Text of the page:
In order to investigate parents’ experiences, I observed clinical appointments, visited families’ homes, school programs, and parent support groups. Some of the main findings in the book are:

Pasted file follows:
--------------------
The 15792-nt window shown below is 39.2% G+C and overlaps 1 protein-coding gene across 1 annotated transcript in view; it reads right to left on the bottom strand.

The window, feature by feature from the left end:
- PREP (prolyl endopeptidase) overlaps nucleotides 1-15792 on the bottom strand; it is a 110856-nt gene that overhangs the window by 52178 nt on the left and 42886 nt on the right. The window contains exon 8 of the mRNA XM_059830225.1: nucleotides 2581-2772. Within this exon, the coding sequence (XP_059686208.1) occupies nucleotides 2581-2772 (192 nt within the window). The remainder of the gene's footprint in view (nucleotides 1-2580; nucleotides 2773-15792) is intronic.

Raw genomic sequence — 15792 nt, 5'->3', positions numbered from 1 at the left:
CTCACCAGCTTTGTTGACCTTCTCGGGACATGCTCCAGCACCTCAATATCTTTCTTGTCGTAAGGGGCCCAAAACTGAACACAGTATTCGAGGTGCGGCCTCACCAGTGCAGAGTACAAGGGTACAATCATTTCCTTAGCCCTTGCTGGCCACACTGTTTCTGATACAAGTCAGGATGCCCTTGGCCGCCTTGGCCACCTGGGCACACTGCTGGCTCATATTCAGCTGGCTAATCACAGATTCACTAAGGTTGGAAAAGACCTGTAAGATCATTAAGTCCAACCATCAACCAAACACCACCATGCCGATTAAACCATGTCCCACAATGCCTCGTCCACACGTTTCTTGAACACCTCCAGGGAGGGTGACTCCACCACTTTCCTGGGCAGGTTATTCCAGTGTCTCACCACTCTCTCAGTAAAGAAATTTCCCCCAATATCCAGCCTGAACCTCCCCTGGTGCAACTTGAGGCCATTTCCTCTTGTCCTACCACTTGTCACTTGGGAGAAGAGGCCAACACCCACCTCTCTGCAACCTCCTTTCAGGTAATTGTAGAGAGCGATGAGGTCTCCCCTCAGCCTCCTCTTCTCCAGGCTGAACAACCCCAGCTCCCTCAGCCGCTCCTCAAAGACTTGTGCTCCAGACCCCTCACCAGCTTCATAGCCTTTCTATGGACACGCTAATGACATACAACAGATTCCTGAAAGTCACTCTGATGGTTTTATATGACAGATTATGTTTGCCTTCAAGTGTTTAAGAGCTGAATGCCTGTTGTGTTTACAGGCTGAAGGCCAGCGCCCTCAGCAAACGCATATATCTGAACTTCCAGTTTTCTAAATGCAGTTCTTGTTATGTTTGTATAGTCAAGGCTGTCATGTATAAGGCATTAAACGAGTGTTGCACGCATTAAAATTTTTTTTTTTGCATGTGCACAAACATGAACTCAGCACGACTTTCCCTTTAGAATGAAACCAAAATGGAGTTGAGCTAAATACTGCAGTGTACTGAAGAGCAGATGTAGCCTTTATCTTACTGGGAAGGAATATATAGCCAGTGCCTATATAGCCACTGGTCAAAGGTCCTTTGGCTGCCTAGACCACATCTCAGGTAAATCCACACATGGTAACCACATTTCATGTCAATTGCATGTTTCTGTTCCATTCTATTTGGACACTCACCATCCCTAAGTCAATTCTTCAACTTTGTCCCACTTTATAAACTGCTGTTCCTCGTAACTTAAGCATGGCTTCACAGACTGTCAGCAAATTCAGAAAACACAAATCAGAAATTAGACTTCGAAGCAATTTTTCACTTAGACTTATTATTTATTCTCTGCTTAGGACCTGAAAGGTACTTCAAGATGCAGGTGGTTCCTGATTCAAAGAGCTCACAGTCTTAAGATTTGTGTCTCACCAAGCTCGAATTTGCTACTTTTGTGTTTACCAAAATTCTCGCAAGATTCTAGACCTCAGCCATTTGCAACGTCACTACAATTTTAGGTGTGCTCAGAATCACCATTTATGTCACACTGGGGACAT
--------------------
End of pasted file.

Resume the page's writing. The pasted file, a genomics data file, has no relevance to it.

- Mothers were the majority of parents in the clinic. While fathers did sometimes attend, more than 90% of the time, it was the mother who was bringing the child to the clinic regularly, going to school meetings, or parent support groups. This is important because women face many pressures in society to be a “good mother.” They make decisions about their deaf child not just because of information they receive in the clinic or school, but also because of cultural beliefs about disability in general (i.e., that it is ‘bad’ and needs to be ‘fixed’). These cultural beliefs influence their decisions: how can mothers value their child’s deafness and the deaf communities that may have vital knowledge for them if society devalues disability more broadly? How can mothers advocate for their deaf child’s need to access language – in any form – in the face of a powerful medical and intervention system that heavily promotes CIs and spoken language to the exclusion of sign language, even when this narrow approach may be harmful?